In May 2012, the HLPE quietly launched a 20-day “e-consultation” intended to “…seek views, public feedback and comments, on the pertinence and relative importance of some key questions that the report proposes to address…” The HLPE states that the purpose of its consultations is to “…open the process to the input of all experts interested…as well as to all concerned stakeholders…” and that feedback is “…considered by the Project Team and enriches the knowledge base.” Despite the relatively discreet nature of the consultation on the proposed study scope, the HLPE received substantive feedback from a diverse cross-section of stakeholders. Many of the stakeholders responding encouraged the HLPE to narrow the proposed scope of the project to better comport with the directive from the CFS to focus narrowly on food security. Stakeholder comments also encouraged the HLPE to properly contextualize the potential impacts of biofuels on food security by comparing them to the food security impacts associated with other forms of energy, namely fossil fuels. However, these recommendations and others were dismissed without explanation by the HLPE as it set the project track. It is a basic principle of any open and transparent public process that decisions to accept or reject recommendations from stakeholders be explained and appropriately justified. Unfortunately, the HLPE’s rationale for rejecting public suggestions regarding the study scope remains unclear. We believe the HLPE owes an explanation to stakeholders who submitted legitimate recommendations on the study scope that were ultimately rejected.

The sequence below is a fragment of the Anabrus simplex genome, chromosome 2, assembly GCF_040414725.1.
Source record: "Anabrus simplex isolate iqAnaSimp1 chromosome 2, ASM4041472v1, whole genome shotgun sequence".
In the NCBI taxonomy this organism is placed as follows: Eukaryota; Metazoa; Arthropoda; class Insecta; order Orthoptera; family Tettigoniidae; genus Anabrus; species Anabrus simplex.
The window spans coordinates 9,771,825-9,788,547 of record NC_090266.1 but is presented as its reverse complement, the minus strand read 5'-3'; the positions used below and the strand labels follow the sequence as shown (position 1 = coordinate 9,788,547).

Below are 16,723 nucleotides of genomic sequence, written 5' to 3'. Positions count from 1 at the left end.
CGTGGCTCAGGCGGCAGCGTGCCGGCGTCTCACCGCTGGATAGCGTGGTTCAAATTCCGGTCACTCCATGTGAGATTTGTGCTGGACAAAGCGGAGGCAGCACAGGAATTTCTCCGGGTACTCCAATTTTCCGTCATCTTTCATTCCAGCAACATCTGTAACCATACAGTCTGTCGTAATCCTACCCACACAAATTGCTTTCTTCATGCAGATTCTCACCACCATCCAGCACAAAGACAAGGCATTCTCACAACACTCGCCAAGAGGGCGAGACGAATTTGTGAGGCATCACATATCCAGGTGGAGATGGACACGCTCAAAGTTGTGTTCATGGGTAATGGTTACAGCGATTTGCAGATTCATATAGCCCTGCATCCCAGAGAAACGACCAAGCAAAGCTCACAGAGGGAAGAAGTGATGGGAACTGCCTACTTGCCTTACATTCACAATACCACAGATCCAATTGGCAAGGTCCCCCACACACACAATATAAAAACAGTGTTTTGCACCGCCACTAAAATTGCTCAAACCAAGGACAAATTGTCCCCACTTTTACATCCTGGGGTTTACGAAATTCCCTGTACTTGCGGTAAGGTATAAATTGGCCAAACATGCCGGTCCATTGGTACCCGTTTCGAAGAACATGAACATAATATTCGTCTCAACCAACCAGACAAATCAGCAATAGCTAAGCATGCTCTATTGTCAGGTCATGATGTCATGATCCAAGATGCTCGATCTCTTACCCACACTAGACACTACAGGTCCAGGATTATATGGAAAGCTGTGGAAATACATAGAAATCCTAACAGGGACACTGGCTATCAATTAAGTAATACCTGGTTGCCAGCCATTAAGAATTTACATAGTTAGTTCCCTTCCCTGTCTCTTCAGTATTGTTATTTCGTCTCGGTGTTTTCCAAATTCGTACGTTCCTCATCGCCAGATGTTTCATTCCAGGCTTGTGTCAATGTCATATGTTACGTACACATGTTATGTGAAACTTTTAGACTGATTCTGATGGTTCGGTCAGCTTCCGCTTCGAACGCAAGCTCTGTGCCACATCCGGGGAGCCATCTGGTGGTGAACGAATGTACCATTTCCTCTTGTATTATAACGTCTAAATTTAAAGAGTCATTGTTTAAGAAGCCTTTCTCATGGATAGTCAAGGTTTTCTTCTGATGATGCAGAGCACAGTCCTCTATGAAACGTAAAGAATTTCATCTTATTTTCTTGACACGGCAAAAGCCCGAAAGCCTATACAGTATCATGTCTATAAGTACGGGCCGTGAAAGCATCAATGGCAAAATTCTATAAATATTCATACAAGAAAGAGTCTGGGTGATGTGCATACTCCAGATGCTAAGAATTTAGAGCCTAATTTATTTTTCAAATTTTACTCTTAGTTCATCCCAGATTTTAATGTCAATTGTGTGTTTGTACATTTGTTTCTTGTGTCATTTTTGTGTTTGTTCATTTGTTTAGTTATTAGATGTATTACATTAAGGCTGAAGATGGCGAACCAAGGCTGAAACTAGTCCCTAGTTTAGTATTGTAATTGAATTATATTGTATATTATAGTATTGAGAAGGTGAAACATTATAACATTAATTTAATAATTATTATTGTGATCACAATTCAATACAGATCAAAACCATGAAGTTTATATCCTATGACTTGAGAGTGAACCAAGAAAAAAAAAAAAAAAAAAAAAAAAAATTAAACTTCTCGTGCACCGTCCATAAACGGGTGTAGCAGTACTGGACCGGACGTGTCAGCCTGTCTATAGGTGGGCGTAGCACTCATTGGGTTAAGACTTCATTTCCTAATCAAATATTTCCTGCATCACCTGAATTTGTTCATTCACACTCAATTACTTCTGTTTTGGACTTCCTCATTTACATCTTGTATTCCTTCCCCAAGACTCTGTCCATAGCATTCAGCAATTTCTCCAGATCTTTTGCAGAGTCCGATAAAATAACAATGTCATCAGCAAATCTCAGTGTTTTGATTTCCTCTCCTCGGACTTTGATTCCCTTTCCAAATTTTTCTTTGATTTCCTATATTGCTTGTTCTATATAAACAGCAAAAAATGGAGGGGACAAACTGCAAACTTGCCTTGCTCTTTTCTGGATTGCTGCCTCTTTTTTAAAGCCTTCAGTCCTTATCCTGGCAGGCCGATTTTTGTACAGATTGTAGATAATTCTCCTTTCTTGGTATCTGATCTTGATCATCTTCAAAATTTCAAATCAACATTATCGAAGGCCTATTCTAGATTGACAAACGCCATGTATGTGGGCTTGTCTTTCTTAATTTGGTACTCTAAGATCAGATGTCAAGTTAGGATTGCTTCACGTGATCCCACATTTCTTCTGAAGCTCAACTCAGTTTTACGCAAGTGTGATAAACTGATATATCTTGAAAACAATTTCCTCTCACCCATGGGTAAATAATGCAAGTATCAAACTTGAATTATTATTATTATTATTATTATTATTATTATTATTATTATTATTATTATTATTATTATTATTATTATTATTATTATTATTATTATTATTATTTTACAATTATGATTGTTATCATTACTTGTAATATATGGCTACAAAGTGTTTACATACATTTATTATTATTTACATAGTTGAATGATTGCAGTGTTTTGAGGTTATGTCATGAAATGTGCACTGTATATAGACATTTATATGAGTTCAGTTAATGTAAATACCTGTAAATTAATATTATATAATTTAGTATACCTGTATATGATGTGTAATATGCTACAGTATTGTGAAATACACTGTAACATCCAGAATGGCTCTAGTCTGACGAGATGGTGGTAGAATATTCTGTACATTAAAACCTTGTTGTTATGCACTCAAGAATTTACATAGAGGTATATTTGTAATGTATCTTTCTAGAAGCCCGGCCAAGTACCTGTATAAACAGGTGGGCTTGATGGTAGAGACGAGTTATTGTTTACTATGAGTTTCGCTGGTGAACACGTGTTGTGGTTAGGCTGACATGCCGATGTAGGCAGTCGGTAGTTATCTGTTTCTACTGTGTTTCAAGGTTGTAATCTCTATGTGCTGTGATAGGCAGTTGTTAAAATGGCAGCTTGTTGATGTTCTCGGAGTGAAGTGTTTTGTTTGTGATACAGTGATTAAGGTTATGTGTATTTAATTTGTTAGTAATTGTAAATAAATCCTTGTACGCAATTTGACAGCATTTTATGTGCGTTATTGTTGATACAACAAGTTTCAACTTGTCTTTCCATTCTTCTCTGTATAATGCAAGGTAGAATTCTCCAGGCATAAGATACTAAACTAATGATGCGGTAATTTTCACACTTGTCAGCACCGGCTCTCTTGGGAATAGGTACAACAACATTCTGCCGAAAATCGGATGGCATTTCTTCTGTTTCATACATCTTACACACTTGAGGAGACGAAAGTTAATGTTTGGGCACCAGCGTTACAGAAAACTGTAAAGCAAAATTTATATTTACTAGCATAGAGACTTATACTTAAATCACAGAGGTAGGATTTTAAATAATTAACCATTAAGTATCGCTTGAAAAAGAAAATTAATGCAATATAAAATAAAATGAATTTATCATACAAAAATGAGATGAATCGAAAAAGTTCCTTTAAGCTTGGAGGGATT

The puzzling process by which the Project Team was selected is equally concerning. In the interest of openness and transparency, the general public should have been allowed to participate in the process to assemble the Project Team. Stakeholders should play a key role in nominating and vetting potential Project Team members. Inappropriately, the HLPE established the Project Team for this task without seeking any recommendations or nominations from the public. In other words, the Project Team was “hand-picked” by the HLPE without any consultation of the public or affected industries. While some members of the Project Team have exhibited a balanced, fair, and science-based approach to examining the socio-economic impacts of biofuels, others have demonstrated ideological bias against commercial agriculture and biofuel production. One Project Team member is a known detractor of large-scale agriculture and was the primary author of a highly controversial, outdated, and broadly rejected analysis of the hypothetical land use impacts of expanded biofuels production. Not surprisingly, this 2008 analysis is cited at multiple points in the final HLPE report, without any reference whatsoever to the numerous responses and rebuttals it drew from other scientists. It is our belief that a more balanced Project Team would have led to a more balanced final report. Greater balance likely could have been achieved had the HLPE engaged the public in the process to nominate, evaluate, and select Project Team members.